The successful approval of new wind power guidance is considered the high point of a five-year effort by an industry-based standards initiative formed in 2017 under the ACP Offshore Wind Subcommittee. The guidance report is the American Clean Power Association’s Offshore Compliance Recommended Practices: 2022 Edition (OCRP-1-2022). It highlights the ability to quicken the development of the offshore wind industry and shorten regulatory timelines, all the while improving worker safety.
“This could become one of the primary guidance documents for the development of offshore wind energy on the U.S. Outer Continental Shelf and could lead to shorter regulatory timelines and increased worker safety,” said Walt Musial, offshore wind research lead at the National Renewable Energy Laboratory (NREL) and the chair of the ACP Offshore Wind Subcommittee under which the initiative was formed.
OCRP-1-2022 covers all stages of offshore wind farm development. Design, manufacturing and fabrication, transportation and installation, operations and in-service inspections, and life-cycle planning are integral systems covered here.
“These recommended practices cover a broader scope than anything previously available to the offshore wind energy industry,” Musial said. “Although OCRP-1-2022 leans heavily on the International Electrotechnical Commission’s standards, it covers the entire life cycle of the project, from design of the turbine and substructure to end-of-life decommissioning. Regulators hold responsibility for all stages of development—from cradle to grave—and we’ve now provided them more comprehensive guidance in one document.”
NREL shares that this is the first compilation of its kind. It was a monumental effort. “The U.S. Offshore Wind Standards Initiative is a collaboration led by NREL, the U.S. Department of the Interior’s Bureau of Ocean Energy Management, the U.S. Department of Energy, the Business Network for Offshore Wind, ACP, and ANSI. The subcommittee comprises more than 300 members from various offshore wind industry sectors.”
“These recommended practices cover a broader scope than anything previously available to the offshore wind energy industry,” Musial said. “Although OCRP-1-2022 leans heavily on the International Electrotechnical Commission’s standards, it covers the entire life cycle of the project, from design of the turbine and substructure to end-of-life decommissioning. Regulators hold responsibility for all stages of development — from cradle to grave — and we’ve now provided them more comprehensive guidance in one document.”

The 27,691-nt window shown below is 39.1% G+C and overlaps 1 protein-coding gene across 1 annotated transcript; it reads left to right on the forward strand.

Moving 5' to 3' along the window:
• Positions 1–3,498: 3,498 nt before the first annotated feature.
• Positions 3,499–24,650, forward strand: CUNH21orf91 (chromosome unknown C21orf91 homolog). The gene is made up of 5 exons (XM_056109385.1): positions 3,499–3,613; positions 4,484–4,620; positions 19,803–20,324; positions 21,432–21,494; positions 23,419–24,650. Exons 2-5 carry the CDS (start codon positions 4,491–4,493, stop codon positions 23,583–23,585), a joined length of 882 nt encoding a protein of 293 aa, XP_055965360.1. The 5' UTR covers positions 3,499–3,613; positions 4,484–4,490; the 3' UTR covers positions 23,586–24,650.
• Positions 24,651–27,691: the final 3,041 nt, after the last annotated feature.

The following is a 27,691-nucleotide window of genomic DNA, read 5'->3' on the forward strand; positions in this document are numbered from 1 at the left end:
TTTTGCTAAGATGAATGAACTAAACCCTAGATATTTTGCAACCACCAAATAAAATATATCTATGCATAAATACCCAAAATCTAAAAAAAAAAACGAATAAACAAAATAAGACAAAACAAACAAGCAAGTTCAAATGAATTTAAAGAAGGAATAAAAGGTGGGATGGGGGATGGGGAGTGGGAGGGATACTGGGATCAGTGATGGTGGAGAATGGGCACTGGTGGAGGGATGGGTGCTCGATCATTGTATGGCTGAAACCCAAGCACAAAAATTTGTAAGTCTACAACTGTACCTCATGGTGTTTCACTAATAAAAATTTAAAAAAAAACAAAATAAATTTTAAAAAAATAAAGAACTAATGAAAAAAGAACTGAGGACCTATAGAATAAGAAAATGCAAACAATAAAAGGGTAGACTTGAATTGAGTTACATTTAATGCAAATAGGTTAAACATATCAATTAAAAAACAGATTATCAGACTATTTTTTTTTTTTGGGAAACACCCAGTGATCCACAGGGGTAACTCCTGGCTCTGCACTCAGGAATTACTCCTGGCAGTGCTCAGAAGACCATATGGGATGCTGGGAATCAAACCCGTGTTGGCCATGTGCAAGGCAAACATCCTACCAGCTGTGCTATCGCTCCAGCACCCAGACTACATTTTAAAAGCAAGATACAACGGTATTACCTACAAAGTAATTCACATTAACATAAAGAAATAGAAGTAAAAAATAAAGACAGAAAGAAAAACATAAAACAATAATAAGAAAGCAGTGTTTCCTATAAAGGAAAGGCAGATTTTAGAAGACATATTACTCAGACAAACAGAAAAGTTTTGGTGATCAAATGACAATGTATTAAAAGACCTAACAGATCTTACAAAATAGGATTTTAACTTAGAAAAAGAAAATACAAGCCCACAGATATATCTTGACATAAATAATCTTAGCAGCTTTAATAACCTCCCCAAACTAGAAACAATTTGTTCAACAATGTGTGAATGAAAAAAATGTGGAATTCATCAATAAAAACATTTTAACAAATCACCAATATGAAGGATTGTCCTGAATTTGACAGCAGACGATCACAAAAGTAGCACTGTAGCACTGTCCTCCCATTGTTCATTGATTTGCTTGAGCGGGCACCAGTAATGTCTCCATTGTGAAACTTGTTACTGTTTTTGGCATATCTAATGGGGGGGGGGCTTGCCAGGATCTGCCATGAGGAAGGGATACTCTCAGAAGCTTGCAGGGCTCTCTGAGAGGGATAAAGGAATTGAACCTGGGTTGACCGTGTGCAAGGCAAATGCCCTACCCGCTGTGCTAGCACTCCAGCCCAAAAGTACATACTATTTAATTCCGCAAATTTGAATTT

OCRP-1-2022 is the first of five documents to be published. It was written by a consensus-based group of more than 100 offshore wind energy industry members. Rain Byars, the technical and delivery director for Atlantic Shores Offshore Wind (a partnership between Shell New Energies US LLC and EDF Renewables North America), co-chaired with Graham Cranston, a DNV project manager and principal structural engineer.
The new guidance respects and maintains the pre-established ANSI/ACP consensus standards development process. “OCRP-1-2022 is an essential component to meeting the goal, providing common guidance, removing guesswork, and enabling required federal permitting design documents to be more quickly developed. This should help reduce overall permitting timeframes and put turbines in the water faster to help avert the climate crisis,” Liz Burdock, Business Network for Offshore Wind president and CEO, said.
One of a Series of Five
The first of five offshore wind energy recommended-practice documents to be published, OCRP-1-2022 is the overarching flagship document for the U.S. Offshore Wind Standards Initiative. Thus, it is a strong step to provide transparency, consistency, and certainty to the U.S. offshore wind energy industry’s regulatory process.
Four additional guidance documents will address specific topics, representing the rest of a comprehensive set of consensus-based guidelines under ANSI/ACP rules, including:
- Floating offshore wind energy
- Meteorological and oceanographic data requirements
- Geotechnical and geophysical requirements for offshore wind energy technologies
- Minimum requirements for submarine cables.
NREL continues, “The combined, the five guidance documents will facilitate safe designs and the orderly deployment of U.S. offshore wind energy by accounting for unique U.S. geophysical, administrative, and environmental constraints, providing the U.S. Department of the Interior with recommendations for industry best practices.”
The four companion documents are scheduled for public review and ANSI approval later in 2022.
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Source: Clean Technica